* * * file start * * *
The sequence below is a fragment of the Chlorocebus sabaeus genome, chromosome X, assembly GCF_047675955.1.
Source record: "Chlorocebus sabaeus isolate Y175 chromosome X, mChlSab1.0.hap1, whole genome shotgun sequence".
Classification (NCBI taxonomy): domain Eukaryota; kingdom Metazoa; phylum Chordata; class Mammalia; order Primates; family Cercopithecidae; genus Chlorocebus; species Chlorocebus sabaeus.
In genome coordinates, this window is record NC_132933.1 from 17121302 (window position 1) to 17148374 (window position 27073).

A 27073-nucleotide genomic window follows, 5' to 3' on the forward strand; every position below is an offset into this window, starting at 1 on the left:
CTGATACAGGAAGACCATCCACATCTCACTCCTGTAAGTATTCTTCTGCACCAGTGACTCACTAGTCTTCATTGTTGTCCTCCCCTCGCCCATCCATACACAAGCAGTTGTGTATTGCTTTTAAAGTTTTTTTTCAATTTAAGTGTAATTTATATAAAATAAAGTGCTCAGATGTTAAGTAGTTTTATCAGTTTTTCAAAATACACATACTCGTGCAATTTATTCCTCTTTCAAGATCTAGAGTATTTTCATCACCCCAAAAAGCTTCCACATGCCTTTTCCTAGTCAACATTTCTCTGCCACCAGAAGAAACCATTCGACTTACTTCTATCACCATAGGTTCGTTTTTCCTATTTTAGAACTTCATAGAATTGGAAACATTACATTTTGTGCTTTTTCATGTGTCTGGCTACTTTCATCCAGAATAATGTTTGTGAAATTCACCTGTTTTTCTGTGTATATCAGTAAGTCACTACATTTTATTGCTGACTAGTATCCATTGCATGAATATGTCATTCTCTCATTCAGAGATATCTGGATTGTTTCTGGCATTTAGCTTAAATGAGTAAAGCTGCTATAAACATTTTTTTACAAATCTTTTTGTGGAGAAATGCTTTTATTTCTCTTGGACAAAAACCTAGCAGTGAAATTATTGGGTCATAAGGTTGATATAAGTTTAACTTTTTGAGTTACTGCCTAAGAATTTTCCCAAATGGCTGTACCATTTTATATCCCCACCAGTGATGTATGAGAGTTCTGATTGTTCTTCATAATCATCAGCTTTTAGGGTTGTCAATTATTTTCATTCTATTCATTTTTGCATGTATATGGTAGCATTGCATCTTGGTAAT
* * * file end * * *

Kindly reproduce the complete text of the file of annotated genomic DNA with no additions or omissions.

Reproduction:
The sequence below is a fragment of the Chlorocebus sabaeus genome, chromosome X, assembly GCF_047675955.1.
Source record: "Chlorocebus sabaeus isolate Y175 chromosome X, mChlSab1.0.hap1, whole genome shotgun sequence".
Classification (NCBI taxonomy): domain Eukaryota; kingdom Metazoa; phylum Chordata; class Mammalia; order Primates; family Cercopithecidae; genus Chlorocebus; species Chlorocebus sabaeus.
In genome coordinates, this window is record NC_132933.1 from 17121302 (window position 1) to 17148374 (window position 27073).

A 27073-nucleotide genomic window follows, 5' to 3' on the forward strand; every position below is an offset into this window, starting at 1 on the left:
CTGATACAGGAAGACCATCCACATCTCACTCCTGTAAGTATTCTTCTGCACCAGTGACTCACTAGTCTTCATTGTTGTCCTCCCCTCGCCCATCCATACACAAGCAGTTGTGTATTGCTTTTAAAGTTTTTTTTCAATTTAAGTGTAATTTATATAAAATAAAGTGCTCAGATGTTAAGTAGTTTTATCAGTTTTTCAAAATACACATACTCGTGCAATTTATTCCTCTTTCAAGATCTAGAGTATTTTCATCACCCCAAAAAGCTTCCACATGCCTTTTCCTAGTCAACATTTCTCTGCCACCAGAAGAAACCATTCGACTTACTTCTATCACCATAGGTTCGTTTTTCCTATTTTAGAACTTCATAGAATTGGAAACATTACATTTTGTGCTTTTTCATGTGTCTGGCTACTTTCATCCAGAATAATGTTTGTGAAATTCACCTGTTTTTCTGTGTATATCAGTAAGTCACTACATTTTATTGCTGACTAGTATCCATTGCATGAATATGTCATTCTCTCATTCAGAGATATCTGGATTGTTTCTGGCATTTAGCTTAAATGAGTAAAGCTGCTATAAACATTTTTTTACAAATCTTTTTGTGGAGAAATGCTTTTATTTCTCTTGGACAAAAACCTAGCAGTGAAATTATTGGGTCATAAGGTTGATATAAGTTTAACTTTTTGAGTTACTGCCTAAGAATTTTCCCAAATGGCTGTACCATTTTATATCCCCACCAGTGATGTATGAGAGTTCTGATTGTTCTTCATAATCATCAGCTTTTAGGGTTGTCAATTATTTTCATTCTATTCATTTTTGCATGTATATGGTAGCATTGCATCTTGGTAAT